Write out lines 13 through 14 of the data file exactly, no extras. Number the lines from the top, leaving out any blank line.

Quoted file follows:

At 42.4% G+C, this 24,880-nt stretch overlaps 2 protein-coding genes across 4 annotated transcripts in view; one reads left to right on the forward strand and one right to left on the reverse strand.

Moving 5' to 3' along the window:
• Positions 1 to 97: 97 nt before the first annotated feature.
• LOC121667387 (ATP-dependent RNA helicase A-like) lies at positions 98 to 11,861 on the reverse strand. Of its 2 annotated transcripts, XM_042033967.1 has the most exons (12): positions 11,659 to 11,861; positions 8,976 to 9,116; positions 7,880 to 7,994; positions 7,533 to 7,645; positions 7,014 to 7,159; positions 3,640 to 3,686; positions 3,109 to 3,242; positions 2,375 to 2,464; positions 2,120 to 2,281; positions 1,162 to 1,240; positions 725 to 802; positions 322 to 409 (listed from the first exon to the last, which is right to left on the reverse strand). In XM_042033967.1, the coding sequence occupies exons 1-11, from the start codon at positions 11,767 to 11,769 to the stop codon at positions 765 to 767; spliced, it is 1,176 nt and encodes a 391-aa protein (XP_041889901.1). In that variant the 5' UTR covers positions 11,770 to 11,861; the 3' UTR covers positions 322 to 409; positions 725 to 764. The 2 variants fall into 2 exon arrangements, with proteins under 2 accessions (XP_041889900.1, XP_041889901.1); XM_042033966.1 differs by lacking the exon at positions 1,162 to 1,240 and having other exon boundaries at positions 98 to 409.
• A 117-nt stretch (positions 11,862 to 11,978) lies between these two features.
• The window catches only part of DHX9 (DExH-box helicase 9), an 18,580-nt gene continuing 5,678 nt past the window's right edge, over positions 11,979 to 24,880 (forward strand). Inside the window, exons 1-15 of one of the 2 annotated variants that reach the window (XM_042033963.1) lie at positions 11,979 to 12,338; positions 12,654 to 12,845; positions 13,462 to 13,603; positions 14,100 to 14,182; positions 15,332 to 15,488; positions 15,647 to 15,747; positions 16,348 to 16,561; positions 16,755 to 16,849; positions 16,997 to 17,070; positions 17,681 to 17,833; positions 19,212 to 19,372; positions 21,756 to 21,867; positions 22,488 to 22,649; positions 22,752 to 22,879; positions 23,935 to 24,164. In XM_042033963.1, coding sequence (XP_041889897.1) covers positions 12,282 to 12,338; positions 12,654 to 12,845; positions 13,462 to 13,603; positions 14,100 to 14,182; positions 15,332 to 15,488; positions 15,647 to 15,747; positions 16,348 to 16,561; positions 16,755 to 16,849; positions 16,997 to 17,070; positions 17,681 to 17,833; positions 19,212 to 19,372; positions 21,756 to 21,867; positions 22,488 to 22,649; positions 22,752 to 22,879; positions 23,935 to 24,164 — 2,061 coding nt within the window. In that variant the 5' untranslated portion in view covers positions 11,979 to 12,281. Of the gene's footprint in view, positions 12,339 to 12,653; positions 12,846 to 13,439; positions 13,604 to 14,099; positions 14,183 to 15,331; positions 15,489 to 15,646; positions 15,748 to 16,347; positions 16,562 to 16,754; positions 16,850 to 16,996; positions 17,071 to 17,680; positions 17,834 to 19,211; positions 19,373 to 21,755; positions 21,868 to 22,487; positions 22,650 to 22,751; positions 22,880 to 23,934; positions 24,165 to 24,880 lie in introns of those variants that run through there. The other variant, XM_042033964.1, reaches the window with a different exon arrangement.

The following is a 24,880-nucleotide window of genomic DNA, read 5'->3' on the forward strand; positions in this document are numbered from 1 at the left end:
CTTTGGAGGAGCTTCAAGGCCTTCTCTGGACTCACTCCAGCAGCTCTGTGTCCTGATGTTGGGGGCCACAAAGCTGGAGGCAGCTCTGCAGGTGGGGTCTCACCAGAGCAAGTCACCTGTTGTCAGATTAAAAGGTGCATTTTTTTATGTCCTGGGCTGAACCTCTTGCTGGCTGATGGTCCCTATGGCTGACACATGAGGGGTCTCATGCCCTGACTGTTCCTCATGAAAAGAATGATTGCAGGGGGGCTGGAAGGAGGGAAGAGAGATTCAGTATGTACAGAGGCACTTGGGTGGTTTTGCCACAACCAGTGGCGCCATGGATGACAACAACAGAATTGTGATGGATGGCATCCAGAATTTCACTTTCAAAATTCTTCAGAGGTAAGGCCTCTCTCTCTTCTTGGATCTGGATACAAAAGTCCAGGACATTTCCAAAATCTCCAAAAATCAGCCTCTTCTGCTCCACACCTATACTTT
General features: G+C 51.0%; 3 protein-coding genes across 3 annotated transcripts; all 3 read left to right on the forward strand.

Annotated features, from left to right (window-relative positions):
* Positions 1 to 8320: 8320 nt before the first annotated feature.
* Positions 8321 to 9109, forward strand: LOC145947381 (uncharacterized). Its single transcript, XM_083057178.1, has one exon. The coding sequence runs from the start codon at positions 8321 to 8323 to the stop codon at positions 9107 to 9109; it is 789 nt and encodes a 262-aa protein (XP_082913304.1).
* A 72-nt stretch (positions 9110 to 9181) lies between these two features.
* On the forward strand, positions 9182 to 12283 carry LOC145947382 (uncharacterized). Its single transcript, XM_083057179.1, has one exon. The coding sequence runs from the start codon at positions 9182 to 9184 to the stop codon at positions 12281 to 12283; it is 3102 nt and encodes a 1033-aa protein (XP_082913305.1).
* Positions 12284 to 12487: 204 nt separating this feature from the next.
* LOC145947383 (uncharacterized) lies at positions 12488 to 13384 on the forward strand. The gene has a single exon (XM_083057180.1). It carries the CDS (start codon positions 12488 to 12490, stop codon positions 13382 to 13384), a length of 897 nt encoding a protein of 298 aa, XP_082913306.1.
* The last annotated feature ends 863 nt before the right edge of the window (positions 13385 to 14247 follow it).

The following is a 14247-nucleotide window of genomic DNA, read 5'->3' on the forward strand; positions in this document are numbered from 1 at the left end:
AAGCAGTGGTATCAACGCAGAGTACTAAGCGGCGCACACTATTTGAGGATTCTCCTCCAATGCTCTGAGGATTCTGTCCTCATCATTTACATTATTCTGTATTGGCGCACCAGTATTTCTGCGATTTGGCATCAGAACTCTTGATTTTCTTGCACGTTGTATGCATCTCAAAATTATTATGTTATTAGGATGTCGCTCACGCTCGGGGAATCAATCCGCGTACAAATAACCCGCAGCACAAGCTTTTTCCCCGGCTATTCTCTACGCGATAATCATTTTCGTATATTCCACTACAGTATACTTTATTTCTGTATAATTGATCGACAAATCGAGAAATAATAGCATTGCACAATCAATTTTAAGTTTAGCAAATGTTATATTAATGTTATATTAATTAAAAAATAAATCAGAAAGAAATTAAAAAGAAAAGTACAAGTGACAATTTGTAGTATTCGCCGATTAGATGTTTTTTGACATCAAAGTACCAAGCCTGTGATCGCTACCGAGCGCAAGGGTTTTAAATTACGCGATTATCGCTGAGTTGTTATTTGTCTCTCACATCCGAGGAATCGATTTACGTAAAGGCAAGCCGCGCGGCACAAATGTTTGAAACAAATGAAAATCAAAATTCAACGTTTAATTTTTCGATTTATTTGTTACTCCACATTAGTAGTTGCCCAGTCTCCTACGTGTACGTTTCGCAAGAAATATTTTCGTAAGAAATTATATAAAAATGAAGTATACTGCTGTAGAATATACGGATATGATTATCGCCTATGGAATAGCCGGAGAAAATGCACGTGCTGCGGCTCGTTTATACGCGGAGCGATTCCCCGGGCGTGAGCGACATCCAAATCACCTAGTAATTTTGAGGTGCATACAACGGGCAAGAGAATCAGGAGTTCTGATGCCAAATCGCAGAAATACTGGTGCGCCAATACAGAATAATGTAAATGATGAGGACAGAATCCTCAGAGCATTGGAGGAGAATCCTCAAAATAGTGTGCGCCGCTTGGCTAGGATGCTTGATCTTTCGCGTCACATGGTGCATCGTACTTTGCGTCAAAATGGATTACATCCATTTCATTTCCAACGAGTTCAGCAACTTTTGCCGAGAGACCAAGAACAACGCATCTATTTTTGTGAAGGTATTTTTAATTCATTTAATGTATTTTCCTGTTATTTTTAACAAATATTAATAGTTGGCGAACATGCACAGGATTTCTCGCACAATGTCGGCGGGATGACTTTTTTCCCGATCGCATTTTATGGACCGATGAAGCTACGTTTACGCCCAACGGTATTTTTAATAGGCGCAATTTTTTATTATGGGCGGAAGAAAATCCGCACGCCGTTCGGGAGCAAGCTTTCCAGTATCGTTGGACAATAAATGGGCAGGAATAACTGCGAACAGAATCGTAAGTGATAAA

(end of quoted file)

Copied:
* A 72-nt stretch (positions 9110 to 9181) lies between these two features.
* On the forward strand, positions 9182 to 12283 carry LOC145947382 (uncharacterized). Its single transcript, XM_083057179.1, has one exon. The coding sequence runs from the start codon at positions 9182 to 9184 to the stop codon at positions 12281 to 12283; it is 3102 nt and encodes a 1033-aa protein (XP_082913305.1).